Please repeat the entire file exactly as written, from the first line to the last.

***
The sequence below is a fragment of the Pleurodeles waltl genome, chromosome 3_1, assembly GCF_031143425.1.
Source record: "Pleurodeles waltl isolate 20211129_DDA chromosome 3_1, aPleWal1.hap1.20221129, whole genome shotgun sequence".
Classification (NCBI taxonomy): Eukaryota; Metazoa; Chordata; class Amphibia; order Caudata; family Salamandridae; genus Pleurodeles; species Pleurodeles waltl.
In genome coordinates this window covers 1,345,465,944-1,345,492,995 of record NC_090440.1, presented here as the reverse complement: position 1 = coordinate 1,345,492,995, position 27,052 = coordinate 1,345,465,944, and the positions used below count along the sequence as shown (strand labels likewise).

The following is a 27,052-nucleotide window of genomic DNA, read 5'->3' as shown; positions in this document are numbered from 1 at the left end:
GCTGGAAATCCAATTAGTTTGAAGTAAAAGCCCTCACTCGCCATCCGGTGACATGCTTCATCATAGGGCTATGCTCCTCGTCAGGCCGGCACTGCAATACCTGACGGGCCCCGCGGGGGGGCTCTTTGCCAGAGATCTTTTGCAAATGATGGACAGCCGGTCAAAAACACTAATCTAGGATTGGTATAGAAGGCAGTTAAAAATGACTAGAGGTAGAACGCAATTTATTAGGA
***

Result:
The sequence below is a fragment of the Pleurodeles waltl genome, chromosome 3_1, assembly GCF_031143425.1.
Source record: "Pleurodeles waltl isolate 20211129_DDA chromosome 3_1, aPleWal1.hap1.20221129, whole genome shotgun sequence".
Classification (NCBI taxonomy): Eukaryota; Metazoa; Chordata; class Amphibia; order Caudata; family Salamandridae; genus Pleurodeles; species Pleurodeles waltl.
In genome coordinates this window covers 1,345,465,944-1,345,492,995 of record NC_090440.1, presented here as the reverse complement: position 1 = coordinate 1,345,492,995, position 27,052 = coordinate 1,345,465,944, and the positions used below count along the sequence as shown (strand labels likewise).

The following is a 27,052-nucleotide window of genomic DNA, read 5'->3' as shown; positions in this document are numbered from 1 at the left end:
GCTGGAAATCCAATTAGTTTGAAGTAAAAGCCCTCACTCGCCATCCGGTGACATGCTTCATCATAGGGCTATGCTCCTCGTCAGGCCGGCACTGCAATACCTGACGGGCCCCGCGGGGGGGCTCTTTGCCAGAGATCTTTTGCAAATGATGGACAGCCGGTCAAAAACACTAATCTAGGATTGGTATAGAAGGCAGTTAAAAATGACTAGAGGTAGAACGCAATTTATTAGGA